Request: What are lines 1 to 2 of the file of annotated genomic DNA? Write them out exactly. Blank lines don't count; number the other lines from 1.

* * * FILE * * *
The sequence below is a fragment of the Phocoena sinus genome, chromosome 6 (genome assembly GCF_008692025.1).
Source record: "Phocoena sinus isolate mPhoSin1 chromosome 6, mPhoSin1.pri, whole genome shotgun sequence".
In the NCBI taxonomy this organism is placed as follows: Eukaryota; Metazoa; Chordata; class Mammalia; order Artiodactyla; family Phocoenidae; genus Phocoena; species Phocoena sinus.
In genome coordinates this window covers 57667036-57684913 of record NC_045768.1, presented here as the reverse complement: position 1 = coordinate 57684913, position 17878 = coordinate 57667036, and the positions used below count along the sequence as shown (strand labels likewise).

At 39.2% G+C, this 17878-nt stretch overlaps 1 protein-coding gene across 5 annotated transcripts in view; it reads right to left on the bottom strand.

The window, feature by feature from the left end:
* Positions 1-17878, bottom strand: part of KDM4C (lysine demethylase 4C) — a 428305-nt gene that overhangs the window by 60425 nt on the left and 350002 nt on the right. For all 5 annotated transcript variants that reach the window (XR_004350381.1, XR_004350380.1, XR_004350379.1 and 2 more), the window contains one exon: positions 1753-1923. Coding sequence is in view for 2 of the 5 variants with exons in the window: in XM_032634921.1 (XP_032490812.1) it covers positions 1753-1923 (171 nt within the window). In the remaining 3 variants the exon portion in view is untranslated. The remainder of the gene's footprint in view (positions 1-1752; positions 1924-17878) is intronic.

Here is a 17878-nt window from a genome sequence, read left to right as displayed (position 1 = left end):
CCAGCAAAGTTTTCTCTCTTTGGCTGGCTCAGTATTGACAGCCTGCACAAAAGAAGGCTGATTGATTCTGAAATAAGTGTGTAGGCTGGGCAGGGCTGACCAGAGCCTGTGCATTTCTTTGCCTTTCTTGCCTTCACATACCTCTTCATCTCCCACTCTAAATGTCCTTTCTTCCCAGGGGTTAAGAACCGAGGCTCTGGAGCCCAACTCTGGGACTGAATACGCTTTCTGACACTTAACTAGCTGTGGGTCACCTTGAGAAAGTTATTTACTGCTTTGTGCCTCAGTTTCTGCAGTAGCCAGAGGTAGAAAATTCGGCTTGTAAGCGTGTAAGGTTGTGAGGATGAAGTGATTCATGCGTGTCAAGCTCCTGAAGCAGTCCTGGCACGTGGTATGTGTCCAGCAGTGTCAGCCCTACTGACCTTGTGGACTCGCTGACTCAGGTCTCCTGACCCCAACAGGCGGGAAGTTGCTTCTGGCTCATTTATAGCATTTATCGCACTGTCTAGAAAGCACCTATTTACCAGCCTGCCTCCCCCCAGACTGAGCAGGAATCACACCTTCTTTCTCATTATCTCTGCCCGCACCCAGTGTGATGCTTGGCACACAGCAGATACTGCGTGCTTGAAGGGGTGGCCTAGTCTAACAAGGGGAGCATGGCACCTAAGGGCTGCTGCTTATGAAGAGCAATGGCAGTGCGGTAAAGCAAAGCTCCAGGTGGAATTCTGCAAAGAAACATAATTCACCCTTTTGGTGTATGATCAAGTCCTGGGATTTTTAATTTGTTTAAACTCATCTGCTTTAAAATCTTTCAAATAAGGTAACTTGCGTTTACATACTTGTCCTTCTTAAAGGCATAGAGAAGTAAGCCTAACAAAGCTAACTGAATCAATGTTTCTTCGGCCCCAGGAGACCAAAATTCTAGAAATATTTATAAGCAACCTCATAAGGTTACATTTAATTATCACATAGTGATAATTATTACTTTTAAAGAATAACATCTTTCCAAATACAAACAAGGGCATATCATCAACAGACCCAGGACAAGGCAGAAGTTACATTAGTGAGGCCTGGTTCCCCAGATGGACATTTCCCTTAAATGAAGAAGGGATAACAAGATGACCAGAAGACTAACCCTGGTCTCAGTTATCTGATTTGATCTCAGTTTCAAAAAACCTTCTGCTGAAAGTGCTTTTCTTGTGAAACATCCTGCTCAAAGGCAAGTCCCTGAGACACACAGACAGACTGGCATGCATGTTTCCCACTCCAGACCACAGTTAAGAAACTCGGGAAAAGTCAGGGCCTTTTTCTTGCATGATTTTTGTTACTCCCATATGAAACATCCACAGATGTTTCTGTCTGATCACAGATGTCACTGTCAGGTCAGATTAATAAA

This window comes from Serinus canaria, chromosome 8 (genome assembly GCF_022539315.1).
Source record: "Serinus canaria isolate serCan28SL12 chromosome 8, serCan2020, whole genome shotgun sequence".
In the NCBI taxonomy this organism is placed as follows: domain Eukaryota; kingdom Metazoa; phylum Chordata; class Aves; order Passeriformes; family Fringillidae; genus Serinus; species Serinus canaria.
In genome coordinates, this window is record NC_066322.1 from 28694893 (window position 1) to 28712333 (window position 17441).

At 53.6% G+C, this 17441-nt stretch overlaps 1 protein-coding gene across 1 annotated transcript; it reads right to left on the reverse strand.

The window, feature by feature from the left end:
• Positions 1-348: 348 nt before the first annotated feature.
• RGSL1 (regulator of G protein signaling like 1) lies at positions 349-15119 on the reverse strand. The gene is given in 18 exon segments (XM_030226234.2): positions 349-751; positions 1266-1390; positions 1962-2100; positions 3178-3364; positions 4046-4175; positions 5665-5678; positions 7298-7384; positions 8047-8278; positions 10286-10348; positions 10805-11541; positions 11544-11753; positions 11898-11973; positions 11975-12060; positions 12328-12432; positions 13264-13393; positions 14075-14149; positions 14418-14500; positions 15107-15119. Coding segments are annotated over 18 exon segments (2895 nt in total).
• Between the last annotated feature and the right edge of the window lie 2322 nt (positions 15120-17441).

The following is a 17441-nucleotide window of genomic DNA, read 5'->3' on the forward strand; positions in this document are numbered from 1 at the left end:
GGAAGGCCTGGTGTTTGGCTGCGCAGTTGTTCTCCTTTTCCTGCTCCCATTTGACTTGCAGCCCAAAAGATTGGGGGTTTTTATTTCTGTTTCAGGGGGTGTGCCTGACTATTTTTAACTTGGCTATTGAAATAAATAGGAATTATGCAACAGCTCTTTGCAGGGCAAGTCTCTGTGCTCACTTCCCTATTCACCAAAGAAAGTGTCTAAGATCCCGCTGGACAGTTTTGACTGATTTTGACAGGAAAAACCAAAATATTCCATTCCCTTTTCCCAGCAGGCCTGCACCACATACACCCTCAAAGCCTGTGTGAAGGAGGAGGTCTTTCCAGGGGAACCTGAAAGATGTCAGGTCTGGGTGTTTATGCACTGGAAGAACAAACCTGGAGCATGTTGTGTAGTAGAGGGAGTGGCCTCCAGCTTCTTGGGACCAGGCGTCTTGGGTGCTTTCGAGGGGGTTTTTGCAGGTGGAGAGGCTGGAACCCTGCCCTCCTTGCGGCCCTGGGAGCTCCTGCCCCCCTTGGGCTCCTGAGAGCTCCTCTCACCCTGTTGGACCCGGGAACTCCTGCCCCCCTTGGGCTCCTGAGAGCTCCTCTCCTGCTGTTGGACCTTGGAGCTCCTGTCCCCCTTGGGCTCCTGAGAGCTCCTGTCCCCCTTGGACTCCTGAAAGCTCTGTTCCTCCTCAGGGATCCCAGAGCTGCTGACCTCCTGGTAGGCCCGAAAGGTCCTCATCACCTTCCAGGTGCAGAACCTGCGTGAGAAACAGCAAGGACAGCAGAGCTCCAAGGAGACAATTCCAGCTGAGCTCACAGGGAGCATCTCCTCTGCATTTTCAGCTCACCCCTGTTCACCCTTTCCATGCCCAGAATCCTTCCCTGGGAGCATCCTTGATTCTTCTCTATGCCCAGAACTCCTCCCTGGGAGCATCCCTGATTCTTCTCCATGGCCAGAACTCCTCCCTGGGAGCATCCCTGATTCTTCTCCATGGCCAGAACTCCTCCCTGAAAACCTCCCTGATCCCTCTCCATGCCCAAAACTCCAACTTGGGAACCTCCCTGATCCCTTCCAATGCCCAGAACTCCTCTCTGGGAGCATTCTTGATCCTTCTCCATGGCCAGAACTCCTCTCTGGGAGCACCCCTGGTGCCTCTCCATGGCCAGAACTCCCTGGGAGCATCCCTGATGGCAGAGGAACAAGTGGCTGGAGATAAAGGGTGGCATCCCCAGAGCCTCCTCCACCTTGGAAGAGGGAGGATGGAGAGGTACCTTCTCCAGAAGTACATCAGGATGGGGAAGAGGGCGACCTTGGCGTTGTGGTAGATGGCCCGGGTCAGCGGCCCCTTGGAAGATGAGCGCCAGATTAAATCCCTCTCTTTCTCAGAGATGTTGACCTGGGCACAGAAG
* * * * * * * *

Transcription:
The sequence below is a fragment of the Phocoena sinus genome, chromosome 6 (genome assembly GCF_008692025.1).
Source record: "Phocoena sinus isolate mPhoSin1 chromosome 6, mPhoSin1.pri, whole genome shotgun sequence".